When Aaron was a little boy, he loved to join me in shopping for our summer annuals and vegetable plants. We would peruse the aisles of the local garden center, looking for unusual plants and interesting planting combinations and techniques.
We discovered that our local nursery started some of their lettuce and leafy vegetables right inside topsoil bags. We couldn’t wait to try this technique ourselves. We tried it and it worked beautifully, producing vibrant plants with minimal care. Best of all, once we harvested the leafy plants, we would reuse the topsoil for our vegetable garden. It seemed like a win-win.
We have been using this technique for spring gardening for the past many years.
bag of top soil, potting soil or mixed soil
a knife or box cutter
Place bag of topsoil in a sunny area. Using the box cutter or knife, cut x’s in 12-15 inch intervals. Pour one or two seeds into each hole created by the x.
Make sure that the soil bag is damp, but not wet. Seeds should sprout within a week or 10 days.
Our nineteen year old son, Aaron, is our resident landscaper. Aaron has always been a budding entrepreneur and handy around the house and yard. When he was thirteen years old, he took some of the monetary gifts that he had received for his Bar Mitzvah celebration and purchased a bright red lawn tractor. He convinced us to hire him as our resident gardener to earn back the cost of the tractor and he has acquired other garden tools since then, too. For the past six years, Aaron has used his tractor to manicure our lawn and yard, his tiller to turn our flower and vegetable garden areas and his edger to edge our lawn.
Problem is…Aaron is studying in yeshiva this year in Israel. We have had to manage without him and we have had to find easy solutions to our gardens’ overgrown messes. Don has been driving the tractor around the lawn and yard to cut the grass. I have been planting the vegetable garden and mulching the flower beds. Aaron will be home for a few weeks in the summer and we have lots of landscaping and maintenance waiting for his expert care.
One of the biggest problems is battling the weeds. In the past, Aaron has tilled the garden beds with his gas-powered tiller which has cut down on the weeds. This year, Don and I have had to figure all of it out on our own. I have discovered this amazing homemade weed killer that does the job without the toxins found in most commercially available products. This solution works best when used on a hot, sunny day and sprayed in the morning. The sun will wither the sprayed weeds as long as there is no rain expected within the next 24 to 48 hours.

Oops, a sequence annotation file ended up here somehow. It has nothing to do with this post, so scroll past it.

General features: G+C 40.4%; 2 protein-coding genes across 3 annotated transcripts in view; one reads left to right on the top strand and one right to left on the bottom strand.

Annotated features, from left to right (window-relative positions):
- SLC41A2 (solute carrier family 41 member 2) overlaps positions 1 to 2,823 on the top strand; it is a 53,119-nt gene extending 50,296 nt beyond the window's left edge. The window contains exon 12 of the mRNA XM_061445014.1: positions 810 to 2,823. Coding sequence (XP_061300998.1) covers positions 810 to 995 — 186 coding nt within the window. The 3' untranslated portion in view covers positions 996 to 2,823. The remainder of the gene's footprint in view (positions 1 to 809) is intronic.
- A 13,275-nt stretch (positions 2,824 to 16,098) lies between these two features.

Here it is:
We enjoy sitting at the kitchen table and watching the variety of gorgeous birds that frequent our backyard. Over the years, I have purchased and created many different bird feeders. Some were not sturdy enough, others attracted too many squirrels, but most were just too difficult to refill.
Last year, our favorite birdhouse feeder was knocked over by a large fallen tree limb and broken beyond repair . It was time to replace it and I was looking for something that could draw birds as close to our kitchen window as possible. I wanted something sturdy and inexpensive, something that that would draw birds without squirrels, and something that would be simple to refill.
At the supermarket, I discovered suet bird feeders. They are simply coated metal grid-like feeders that hold suet cakes securely. To feed, the birds peck at the suet cake through the metal grid, while squirrels cannot. These suet feeders are easy to refill by just opening a sturdy latch and they can be hung just about anywhere. Best of all, they only cost a couple of dollars.
I purchased a few suet feeders to hang near our kitchen window. I hung one off of a thin but strong ribbon that I tossed over a sturdy branch on the magnolia tree behind the kitchen. I hung the others on the light posts near the window. I have tried a variety of suet cakes which are simple to install in the suet holders. Now we get an assortment of woodpeckers, blue jays, cardinals, robins and finches (with no squirrels) joining our family for breakfast.
Our backyard is simply for the birds….
For the fall, I plant decorative cabbages in my outdoor planters. The variety of colors and textures makes me smile every time I approach the front door of my house. This year, we had warm weather deep into December, but alas, winter is finally here and my cabbages have wilted and faded due to the frost.